Updated to include Panasonic FZ70
JK Imaging, under the licensed brand name Kodak, introduced the PixPro AZ521 last week. The big news? 24-1248mm f/2.9-5.6 equivalent lens sitting out front of a 1/2.3" sensor.
Several years ago in Japan, one of the strategies I was told "would hold off the smartphone" was the so-called "travel zoom." Essentially anything at 10x the focal range or more. We went from 28-200mm equivalents in compacts to 24-500 equivalents, and now we have someone making a 52x focal length range zoom. To put that in context, at 24mm equivalent we're covering an angle of view of 74° across the horizontal axis. At 1248mm, we're down to near 1.5°. You probably can't put that small number into context, so let me: standing on the end line of a football field and shooting a person at the opposite end line, they'd fill the frame. At 50 feet, you'd get a head shot.
Now, I have no idea how good the lens in this camera is. But I can tell you that the 50' head shot at f/5.6 has all of 1.8" of depth of field, which isn't enough to get the nose to ear in focus, and you'd better not move forward or backwards even one iota after the camera has focused. That image stabilization in the lens better be good, too, because if you've ever tried to frame 1.5° hand held, it's not very easy.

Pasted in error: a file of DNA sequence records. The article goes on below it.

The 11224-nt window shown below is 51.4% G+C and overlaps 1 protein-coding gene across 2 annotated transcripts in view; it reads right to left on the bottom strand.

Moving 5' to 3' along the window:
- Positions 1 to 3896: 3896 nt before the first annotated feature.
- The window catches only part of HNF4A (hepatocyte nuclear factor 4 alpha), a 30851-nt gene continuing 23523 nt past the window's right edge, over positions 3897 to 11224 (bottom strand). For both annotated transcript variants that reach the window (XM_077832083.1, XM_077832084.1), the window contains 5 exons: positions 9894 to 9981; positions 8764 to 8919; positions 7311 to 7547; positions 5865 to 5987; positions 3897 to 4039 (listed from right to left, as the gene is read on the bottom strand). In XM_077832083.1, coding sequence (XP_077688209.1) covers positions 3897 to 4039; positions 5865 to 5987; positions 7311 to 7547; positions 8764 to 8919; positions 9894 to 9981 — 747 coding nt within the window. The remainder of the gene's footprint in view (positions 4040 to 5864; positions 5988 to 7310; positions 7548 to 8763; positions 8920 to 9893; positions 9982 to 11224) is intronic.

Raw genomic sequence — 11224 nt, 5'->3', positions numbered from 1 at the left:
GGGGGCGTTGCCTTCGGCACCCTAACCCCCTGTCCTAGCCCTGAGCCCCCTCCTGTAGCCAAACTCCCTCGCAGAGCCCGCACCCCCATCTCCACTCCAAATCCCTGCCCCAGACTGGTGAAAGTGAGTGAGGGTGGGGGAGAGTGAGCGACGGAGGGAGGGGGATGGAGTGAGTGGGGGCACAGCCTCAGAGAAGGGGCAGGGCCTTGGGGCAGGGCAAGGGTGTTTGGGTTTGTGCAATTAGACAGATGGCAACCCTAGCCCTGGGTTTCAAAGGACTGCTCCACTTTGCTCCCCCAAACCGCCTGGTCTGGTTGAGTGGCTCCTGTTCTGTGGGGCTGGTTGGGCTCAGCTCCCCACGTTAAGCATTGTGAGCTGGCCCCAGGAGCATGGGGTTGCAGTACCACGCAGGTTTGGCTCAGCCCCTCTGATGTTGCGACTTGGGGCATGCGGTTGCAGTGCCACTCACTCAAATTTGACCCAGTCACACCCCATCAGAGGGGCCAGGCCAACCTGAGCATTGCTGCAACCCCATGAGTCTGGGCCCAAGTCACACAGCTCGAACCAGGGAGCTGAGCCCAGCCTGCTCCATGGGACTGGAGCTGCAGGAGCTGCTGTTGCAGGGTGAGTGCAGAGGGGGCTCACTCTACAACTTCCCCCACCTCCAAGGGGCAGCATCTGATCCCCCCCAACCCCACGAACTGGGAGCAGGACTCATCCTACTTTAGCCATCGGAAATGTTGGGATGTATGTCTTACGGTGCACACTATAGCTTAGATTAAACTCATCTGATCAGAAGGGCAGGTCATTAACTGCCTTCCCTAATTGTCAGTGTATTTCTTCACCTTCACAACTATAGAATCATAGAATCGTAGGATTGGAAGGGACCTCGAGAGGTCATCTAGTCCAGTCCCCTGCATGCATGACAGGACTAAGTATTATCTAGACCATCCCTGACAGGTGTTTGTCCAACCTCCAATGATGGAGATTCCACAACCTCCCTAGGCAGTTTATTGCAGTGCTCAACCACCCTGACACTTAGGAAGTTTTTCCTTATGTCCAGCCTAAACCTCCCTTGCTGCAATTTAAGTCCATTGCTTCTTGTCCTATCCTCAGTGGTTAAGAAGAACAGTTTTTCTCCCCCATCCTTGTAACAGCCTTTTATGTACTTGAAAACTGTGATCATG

Not to be outdone, Panasonic announced their own version: the US$400 FZ70, with a 20-1200mm (60x) f/2.8-5.9 lens, also with a 1/2.3" BSI sensor, and also featuring a 202k dot EVF that's not going to show you much of what the camera is resolving.
The problem I have with all these "push the limits" types of designs is that they don't generally deliver all that much more that's useful to the user. 1248 is a bigger number than 820 or 500 or just 300, but the number itself isn't a determination of quality. We have the same problem with pixel counts, too. I'd argue that most people would be far, far better served by a 10mp 24-120mm f/2-2.8 camera than virtually any of the things that the compact camera industry is pursuing. The camera makers think that the "win" is having bigger numbers to use in their marketing. I'd argue that the "win" is making a far better camera than a smartphone can be in terms of image quality and controllability, then make it work seamlessly with your smartphone.
What we have is a lemmings-like, follow-the-others approach to design happening in designing many of these compact cameras. That's what happens when you have over-population and are forced to migrate from your original habitat. We have too many camera makers chasing too few customers with too few of the right products.